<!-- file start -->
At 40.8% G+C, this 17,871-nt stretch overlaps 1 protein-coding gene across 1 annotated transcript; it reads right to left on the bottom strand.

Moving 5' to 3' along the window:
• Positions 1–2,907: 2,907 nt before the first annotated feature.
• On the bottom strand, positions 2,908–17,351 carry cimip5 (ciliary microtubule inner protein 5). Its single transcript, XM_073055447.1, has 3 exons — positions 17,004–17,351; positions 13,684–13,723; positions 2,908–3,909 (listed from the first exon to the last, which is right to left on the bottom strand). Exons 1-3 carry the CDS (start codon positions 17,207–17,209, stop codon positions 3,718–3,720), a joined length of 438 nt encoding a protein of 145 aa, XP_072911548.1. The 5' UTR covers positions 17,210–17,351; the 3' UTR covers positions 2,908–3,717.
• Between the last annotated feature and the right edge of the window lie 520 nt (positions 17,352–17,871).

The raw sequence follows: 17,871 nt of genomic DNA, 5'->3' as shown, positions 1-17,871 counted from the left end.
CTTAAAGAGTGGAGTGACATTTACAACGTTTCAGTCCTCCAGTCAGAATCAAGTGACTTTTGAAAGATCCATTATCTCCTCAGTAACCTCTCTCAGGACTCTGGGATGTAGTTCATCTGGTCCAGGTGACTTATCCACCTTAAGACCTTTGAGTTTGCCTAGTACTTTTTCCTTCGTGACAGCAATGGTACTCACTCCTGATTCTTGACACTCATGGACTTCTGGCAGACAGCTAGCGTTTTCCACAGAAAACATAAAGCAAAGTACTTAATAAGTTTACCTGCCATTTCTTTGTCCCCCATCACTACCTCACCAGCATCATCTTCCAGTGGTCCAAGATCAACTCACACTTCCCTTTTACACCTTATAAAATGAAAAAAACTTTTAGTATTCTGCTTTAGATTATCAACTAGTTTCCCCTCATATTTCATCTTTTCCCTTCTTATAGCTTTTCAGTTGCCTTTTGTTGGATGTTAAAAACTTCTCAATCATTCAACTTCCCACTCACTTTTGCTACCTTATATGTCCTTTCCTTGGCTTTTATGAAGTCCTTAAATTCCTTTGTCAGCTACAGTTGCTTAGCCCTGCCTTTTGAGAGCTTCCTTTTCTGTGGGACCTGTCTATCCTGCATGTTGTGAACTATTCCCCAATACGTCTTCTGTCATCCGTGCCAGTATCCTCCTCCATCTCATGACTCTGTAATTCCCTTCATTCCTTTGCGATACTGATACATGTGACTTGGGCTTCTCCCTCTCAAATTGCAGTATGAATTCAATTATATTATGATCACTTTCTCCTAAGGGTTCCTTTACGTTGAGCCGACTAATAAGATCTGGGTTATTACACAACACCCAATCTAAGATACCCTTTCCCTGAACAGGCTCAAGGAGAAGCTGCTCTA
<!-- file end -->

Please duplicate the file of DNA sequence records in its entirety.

At 40.8% G+C, this 17,871-nt stretch overlaps 1 protein-coding gene across 1 annotated transcript; it reads right to left on the bottom strand.

Moving 5' to 3' along the window:
• Positions 1–2,907: 2,907 nt before the first annotated feature.
• On the bottom strand, positions 2,908–17,351 carry cimip5 (ciliary microtubule inner protein 5). Its single transcript, XM_073055447.1, has 3 exons — positions 17,004–17,351; positions 13,684–13,723; positions 2,908–3,909 (listed from the first exon to the last, which is right to left on the bottom strand). Exons 1-3 carry the CDS (start codon positions 17,207–17,209, stop codon positions 3,718–3,720), a joined length of 438 nt encoding a protein of 145 aa, XP_072911548.1. The 5' UTR covers positions 17,210–17,351; the 3' UTR covers positions 2,908–3,717.
• Between the last annotated feature and the right edge of the window lie 520 nt (positions 17,352–17,871).

The raw sequence follows: 17,871 nt of genomic DNA, 5'->3' as shown, positions 1-17,871 counted from the left end.
CTTAAAGAGTGGAGTGACATTTACAACGTTTCAGTCCTCCAGTCAGAATCAAGTGACTTTTGAAAGATCCATTATCTCCTCAGTAACCTCTCTCAGGACTCTGGGATGTAGTTCATCTGGTCCAGGTGACTTATCCACCTTAAGACCTTTGAGTTTGCCTAGTACTTTTTCCTTCGTGACAGCAATGGTACTCACTCCTGATTCTTGACACTCATGGACTTCTGGCAGACAGCTAGCGTTTTCCACAGAAAACATAAAGCAAAGTACTTAATAAGTTTACCTGCCATTTCTTTGTCCCCCATCACTACCTCACCAGCATCATCTTCCAGTGGTCCAAGATCAACTCACACTTCCCTTTTACACCTTATAAAATGAAAAAAACTTTTAGTATTCTGCTTTAGATTATCAACTAGTTTCCCCTCATATTTCATCTTTTCCCTTCTTATAGCTTTTCAGTTGCCTTTTGTTGGATGTTAAAAACTTCTCAATCATTCAACTTCCCACTCACTTTTGCTACCTTATATGTCCTTTCCTTGGCTTTTATGAAGTCCTTAAATTCCTTTGTCAGCTACAGTTGCTTAGCCCTGCCTTTTGAGAGCTTCCTTTTCTGTGGGACCTGTCTATCCTGCATGTTGTGAACTATTCCCCAATACGTCTTCTGTCATCCGTGCCAGTATCCTCCTCCATCTCATGACTCTGTAATTCCCTTCATTCCTTTGCGATACTGATACATGTGACTTGGGCTTCTCCCTCTCAAATTGCAGTATGAATTCAATTATATTATGATCACTTTCTCCTAAGGGTTCCTTTACGTTGAGCCGACTAATAAGATCTGGGTTATTACACAACACCCAATCTAAGATACCCTTTCCCTGAACAGGCTCAAGGAGAAGCTGCTCTA